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Raising school aid, adding charter schools are snags in budget talks

The New York Capitol in Albany on Sept.

The New York Capitol in Albany on Sept. 4, 2016. Credit: Getty Images iStock / DebraMillet

ALBANY — Legislative leaders said Thursday they were focusing on increasing school aid beyond the $1 billion increase already proposed by Gov. Andrew M. Cuomo.

But the closed-door talks stumbled over several issues, including the insistence by Senate Republicans that a cap on charter schools be lifted.

“Huge snag with the Assembly on charters,” said one majority senator familiar with negotiations. The senator spoke on the condition of anonymity because details of talks aren’t supposed to be released.

Assembly Speaker Carl Heastie (D-Bronx) on Wednesday dismissed the Senate’s call to raise cap while there are still dozens of unused charters that private entities could use to open charter schools.

But Assembly Majority Leader Joseph Morelle (D-Rochester) said later Thursday, “Charter schools are in the mix.”

The publicly funded, privately operated schools are limited to 460 schools, compared to 5,000 traditional public schools. Many charter schools report long waiting lists of students, while the state teachers unions and public schools argue that charter schools siphon too much funding from traditional schools.

The $162 billion budget is due by midnight Friday. Morelle said Assembly members were told to prepare to work in Albany potentially into Saturday, which would make the state budget late. The last two state budgets missed the midnight deadline of March 30 by several hours.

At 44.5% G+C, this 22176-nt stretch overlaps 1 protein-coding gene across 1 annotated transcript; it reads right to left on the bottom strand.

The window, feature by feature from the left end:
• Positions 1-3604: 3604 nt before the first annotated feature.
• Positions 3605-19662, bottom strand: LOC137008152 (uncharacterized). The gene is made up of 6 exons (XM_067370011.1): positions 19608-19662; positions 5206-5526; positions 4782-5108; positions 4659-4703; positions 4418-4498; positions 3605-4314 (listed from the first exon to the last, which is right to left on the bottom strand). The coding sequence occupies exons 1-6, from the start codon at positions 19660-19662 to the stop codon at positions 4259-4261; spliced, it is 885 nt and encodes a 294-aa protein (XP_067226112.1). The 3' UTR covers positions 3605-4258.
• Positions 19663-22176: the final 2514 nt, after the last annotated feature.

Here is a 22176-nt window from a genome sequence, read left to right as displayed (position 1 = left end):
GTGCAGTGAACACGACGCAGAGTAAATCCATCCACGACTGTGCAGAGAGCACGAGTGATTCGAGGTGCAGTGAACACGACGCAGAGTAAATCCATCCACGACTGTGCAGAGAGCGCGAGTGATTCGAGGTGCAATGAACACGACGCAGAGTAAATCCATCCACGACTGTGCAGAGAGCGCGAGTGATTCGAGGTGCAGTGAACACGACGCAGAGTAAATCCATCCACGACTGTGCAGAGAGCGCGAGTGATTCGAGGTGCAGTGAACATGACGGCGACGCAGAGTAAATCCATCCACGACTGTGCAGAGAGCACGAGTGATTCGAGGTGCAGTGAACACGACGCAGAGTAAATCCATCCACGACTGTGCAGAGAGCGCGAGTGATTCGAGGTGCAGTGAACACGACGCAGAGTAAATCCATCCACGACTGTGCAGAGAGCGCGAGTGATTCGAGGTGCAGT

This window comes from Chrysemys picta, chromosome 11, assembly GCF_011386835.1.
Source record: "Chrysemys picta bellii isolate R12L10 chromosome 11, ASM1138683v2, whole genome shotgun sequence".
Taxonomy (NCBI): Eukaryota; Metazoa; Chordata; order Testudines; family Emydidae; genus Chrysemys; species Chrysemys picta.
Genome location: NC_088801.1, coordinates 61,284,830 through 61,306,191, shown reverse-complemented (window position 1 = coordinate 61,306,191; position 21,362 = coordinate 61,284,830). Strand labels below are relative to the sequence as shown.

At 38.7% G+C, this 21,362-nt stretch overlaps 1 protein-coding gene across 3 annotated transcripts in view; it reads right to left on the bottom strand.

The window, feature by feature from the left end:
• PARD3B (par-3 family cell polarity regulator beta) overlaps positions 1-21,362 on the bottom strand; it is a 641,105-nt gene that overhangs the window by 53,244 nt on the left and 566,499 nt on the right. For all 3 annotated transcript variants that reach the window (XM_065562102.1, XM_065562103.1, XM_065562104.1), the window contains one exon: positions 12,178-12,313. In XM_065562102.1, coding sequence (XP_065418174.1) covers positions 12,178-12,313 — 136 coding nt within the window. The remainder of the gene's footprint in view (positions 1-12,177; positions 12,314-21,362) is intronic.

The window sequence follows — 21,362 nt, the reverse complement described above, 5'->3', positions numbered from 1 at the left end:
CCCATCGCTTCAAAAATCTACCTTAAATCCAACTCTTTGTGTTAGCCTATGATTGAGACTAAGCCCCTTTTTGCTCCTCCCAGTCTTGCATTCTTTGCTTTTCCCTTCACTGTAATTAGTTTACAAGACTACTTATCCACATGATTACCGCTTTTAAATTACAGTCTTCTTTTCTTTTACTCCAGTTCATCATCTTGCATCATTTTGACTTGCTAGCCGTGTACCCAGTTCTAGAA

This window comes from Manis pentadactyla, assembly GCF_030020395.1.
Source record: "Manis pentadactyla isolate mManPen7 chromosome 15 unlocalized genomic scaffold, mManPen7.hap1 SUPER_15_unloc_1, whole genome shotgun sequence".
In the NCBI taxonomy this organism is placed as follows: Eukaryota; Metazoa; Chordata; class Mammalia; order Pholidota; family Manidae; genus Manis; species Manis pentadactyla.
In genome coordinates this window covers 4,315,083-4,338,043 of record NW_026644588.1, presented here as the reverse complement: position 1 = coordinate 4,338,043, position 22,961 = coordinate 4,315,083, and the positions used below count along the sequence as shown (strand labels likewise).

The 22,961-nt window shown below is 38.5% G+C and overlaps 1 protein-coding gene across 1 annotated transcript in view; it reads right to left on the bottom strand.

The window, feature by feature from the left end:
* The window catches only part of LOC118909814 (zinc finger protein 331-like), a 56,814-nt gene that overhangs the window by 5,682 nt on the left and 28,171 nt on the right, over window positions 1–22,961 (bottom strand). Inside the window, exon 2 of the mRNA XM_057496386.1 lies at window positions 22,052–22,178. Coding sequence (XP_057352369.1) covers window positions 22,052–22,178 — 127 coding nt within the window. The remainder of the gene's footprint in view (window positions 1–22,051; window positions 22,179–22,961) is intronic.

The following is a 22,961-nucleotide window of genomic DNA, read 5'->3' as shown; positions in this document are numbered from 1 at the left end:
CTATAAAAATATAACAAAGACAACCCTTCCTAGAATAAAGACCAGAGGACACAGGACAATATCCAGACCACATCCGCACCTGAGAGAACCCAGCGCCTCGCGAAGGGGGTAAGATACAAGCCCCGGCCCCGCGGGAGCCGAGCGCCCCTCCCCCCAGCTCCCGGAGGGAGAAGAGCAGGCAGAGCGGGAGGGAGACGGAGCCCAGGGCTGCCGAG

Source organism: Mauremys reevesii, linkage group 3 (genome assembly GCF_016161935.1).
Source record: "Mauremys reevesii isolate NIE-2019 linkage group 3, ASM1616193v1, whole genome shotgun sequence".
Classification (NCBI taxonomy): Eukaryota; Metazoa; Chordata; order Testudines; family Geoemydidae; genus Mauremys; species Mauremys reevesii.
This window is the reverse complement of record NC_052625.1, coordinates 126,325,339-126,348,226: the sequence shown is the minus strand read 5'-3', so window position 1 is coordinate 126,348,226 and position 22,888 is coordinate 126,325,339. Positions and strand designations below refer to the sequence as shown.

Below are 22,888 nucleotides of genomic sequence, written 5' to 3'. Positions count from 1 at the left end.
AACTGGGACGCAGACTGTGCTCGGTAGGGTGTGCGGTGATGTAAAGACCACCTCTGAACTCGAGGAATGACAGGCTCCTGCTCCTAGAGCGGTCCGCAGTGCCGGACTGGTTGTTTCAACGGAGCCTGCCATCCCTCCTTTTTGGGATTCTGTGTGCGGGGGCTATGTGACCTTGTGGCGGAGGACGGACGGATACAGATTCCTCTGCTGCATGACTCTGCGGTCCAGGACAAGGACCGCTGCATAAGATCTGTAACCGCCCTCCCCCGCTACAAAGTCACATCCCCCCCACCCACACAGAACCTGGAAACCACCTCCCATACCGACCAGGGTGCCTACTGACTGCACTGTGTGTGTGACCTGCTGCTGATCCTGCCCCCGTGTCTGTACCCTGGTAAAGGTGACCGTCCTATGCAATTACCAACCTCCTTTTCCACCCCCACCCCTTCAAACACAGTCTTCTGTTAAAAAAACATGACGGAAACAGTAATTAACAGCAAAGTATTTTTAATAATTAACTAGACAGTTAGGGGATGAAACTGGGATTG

School aid is usually the last issue settled in budget negotiations.

“I think all of us have advocated . . . to increase it above and beyond what the governor did,” said Sen. Jeff Klein (D-Bronx), leader of the Independent Democratic Conference. “We want to do it and I am very optimistic we will.”

Cuomo said Wednesday that he didn’t want to agree to more than his proposed $1 billion increase in state school aid because he fears billions of dollars in likely federal budget cuts.

Heastie wouldn’t comment Thursday after the closed-door negotiating session, but he has advocated for twice the increase in school aid that Cuomo proposed.

“If you look historically,” said Senate Majority Leader John Flanagan (R-East Northport), “the Legislature has generally always added more money to the governor’s [budget proposal]. But the governor has put $1 billion on the table, for which he deserves credit. We may not like the distribution, but he deserves praise for putting that on the table. It is the single largest growth area of the budget.”

In January, Cuomo proposed $24.8 billion in aid to New York’s more than 700 school districts. That would be a 6.5-percent increase in funding, but school officials weren’t pleased that the governor directed $100 million to specific programs and uses including adding pre-Kindergarten classrooms.

As for the overall budget talks, negotiations are headed to the final day of the fiscal year, as is often the case in Albany. The budget is due by midnight Friday.

The Assembly’s Democratic majority and the Senate’s Republican majority weren’t scheduled to return to session until Friday afternoon. Thats when hours of debate on budget bills could begin.

“This is the time of the budget process where this will blow up, this is closed, then this will blow up, then there’s last-minute things that nobody even talked about comes in, the last minute stuff people are trying ot put in,” said Senate Deputy Majority Leader John DeFrancicso (R-Syracuse) in an interview. He said the governor continues to sometimes raise the possibility of short-term “extenders” that would continue current levels of funding while negotiations continue on a late budget.

“I know things can come together very quickly,” said Sen. James Tedisco (R-Schenetady).

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